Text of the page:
Teacher shortages “a perfect storm” – principals
New Zealand Secondary Principals’ Council chair James Morris says there is a perfect storm happening in education right now, and our young people are bearing the brunt of it.
“There is a wave of teachers about to retire and I’m embarrassed to say that we have reached the point where we are begging them to stay on for another term, another year, until the crisis is over,” he said.
“Young graduates no longer want to enter the profession, the pay is far too low compared to what they earn in other careers and, of the new teachers who do enter the profession, nearly half burn out and leave within five years.”
Auckland Secondary School Principals’ Association vice president Richard Dykes agrees.
“Principals are increasingly frustrated and concerned that the teacher shortage is getting worse, not better. I want to place highly skilled and motivated teachers in front of my students, but this is getting harder and harder. I’m increasingly hearing stories from our members of schools having to cut subject choices, increase class sizes and timetable teachers into classes outside of their specialist curriculum area.”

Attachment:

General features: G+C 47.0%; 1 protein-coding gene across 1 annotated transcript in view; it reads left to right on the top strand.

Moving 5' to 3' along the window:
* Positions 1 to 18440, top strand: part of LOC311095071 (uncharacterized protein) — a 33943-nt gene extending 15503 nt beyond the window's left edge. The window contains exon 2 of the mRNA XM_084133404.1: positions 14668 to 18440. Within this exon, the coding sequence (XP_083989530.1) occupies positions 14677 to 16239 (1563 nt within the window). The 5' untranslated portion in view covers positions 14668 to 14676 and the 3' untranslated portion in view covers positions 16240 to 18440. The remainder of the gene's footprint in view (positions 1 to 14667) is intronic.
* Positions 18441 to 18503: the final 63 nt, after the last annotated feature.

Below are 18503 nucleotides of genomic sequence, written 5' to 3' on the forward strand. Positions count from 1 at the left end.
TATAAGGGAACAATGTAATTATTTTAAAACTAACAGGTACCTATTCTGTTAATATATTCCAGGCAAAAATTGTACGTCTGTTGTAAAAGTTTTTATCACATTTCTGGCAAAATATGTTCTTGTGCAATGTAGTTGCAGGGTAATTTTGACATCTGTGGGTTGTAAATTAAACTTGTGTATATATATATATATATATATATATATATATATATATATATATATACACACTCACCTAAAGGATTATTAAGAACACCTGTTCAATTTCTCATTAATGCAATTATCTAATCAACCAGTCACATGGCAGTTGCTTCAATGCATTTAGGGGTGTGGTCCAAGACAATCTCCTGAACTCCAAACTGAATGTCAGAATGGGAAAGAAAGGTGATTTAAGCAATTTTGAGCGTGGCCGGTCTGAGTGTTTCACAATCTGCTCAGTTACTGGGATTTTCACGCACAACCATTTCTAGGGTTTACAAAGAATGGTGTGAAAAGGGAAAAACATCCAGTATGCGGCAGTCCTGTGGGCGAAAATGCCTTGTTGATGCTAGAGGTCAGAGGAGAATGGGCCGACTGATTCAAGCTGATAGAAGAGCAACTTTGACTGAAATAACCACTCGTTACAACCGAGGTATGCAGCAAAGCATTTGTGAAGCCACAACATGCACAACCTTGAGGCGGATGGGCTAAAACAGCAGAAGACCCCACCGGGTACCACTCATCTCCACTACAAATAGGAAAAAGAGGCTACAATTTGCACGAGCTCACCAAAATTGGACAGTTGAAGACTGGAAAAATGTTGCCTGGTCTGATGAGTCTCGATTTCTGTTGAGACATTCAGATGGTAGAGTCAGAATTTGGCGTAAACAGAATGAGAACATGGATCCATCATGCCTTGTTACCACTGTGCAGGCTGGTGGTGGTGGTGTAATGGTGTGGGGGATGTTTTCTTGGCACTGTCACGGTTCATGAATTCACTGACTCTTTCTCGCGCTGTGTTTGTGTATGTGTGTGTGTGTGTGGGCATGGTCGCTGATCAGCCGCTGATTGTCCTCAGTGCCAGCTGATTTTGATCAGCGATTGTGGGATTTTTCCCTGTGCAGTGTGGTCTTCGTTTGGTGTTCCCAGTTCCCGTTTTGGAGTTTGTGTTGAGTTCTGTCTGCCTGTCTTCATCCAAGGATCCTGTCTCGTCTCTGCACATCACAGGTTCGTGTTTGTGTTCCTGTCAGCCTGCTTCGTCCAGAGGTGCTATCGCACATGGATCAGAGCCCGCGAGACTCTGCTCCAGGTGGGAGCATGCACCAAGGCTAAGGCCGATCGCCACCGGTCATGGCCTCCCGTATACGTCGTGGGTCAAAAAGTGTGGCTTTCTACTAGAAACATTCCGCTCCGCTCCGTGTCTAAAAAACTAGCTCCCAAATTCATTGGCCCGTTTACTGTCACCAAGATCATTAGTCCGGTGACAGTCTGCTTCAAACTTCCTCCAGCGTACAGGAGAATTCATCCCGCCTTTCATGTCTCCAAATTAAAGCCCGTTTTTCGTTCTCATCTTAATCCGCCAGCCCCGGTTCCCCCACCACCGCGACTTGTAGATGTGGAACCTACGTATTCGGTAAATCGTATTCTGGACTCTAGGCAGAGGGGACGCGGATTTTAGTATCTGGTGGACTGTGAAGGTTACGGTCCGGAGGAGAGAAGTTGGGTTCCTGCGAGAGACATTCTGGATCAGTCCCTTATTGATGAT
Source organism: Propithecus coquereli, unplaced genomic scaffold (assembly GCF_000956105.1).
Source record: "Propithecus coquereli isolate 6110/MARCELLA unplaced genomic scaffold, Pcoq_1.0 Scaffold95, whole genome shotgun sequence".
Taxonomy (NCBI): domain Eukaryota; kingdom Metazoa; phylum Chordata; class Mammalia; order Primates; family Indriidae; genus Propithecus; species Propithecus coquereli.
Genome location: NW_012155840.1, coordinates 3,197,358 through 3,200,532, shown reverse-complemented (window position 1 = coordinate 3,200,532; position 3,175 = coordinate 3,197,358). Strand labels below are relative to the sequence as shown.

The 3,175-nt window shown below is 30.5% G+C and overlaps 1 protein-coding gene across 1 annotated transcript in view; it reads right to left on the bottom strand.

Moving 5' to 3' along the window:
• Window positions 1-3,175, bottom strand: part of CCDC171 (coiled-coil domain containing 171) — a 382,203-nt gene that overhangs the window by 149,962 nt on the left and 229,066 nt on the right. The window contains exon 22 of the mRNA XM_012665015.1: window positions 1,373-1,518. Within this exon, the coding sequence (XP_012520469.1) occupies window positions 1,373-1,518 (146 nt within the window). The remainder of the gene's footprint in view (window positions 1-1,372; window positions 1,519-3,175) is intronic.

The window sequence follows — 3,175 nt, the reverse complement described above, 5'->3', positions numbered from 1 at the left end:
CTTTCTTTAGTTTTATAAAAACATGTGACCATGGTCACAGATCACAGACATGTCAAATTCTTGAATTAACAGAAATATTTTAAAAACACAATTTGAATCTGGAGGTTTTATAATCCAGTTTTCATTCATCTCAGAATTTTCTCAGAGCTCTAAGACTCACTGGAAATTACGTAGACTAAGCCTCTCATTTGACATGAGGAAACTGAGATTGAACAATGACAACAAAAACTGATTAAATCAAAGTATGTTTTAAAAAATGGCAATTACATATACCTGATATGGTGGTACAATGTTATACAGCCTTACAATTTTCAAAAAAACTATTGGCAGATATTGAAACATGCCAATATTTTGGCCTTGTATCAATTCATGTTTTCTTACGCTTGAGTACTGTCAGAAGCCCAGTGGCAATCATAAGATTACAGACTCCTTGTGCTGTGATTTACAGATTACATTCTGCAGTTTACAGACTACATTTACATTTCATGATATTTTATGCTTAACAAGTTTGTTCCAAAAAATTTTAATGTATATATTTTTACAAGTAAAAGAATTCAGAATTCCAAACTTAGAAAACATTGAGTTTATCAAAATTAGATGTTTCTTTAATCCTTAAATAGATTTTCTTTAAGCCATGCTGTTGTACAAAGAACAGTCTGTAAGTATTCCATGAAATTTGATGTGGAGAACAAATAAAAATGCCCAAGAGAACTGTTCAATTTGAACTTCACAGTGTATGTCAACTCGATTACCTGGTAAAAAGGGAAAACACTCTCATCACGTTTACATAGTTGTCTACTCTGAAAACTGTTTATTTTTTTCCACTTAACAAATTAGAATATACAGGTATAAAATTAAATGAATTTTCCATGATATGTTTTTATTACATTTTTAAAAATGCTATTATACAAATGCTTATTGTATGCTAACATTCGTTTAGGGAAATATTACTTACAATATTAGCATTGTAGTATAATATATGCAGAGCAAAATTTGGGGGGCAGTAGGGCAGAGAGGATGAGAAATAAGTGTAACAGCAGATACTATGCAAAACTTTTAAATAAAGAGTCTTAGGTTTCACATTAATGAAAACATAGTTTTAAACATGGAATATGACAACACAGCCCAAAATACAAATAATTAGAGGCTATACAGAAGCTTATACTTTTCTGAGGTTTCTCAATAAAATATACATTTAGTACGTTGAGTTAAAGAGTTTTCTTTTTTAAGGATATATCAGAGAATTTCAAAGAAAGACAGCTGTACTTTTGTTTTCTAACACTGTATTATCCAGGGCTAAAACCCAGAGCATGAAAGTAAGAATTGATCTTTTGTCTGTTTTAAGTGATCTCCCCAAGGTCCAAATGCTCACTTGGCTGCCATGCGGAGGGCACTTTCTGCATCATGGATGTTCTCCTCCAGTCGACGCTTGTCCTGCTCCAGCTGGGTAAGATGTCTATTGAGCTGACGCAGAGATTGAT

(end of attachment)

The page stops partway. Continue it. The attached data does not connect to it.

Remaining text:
“Auckland Principals want to provide a world-class education system for our students and their families, but the worsening shortage of quality New Zealand teachers with the right skills and experience, is making this ever more difficult,” he said.
Morris and Dykes agree the shortages are at crisis level and urge the government to put in place sustainable ways to attract and keep teachers in the profession.
New Zealand Secondary Principals’ Council chair James Morris.
- Principals are more negative about the recruitment and retention of teachers than they have been since the end of the 1990s.
- About a third of advertised teaching jobs had no suitable applicants.
- Of all the teachers who left the profession, 40 percent were retiring.
- There is a further jump in teachers being used out of their specialist area because specialists could not be found. Over 40 percent of schools have had to do so this year – the highest recorded since these surveys began.
- 8 percent of schools have no relievers. The average number of relievers is the lowest recorded.
- 20 percent of schools had to cancel classes or transfer to a form of distance learning because a suitable specialist teacher could not be found, the highest level since 1998.
- Schools mostly use teachers trained in PE, primary and social studies to cover classes and the classes most covered by non-specialists are Maths, English and Science.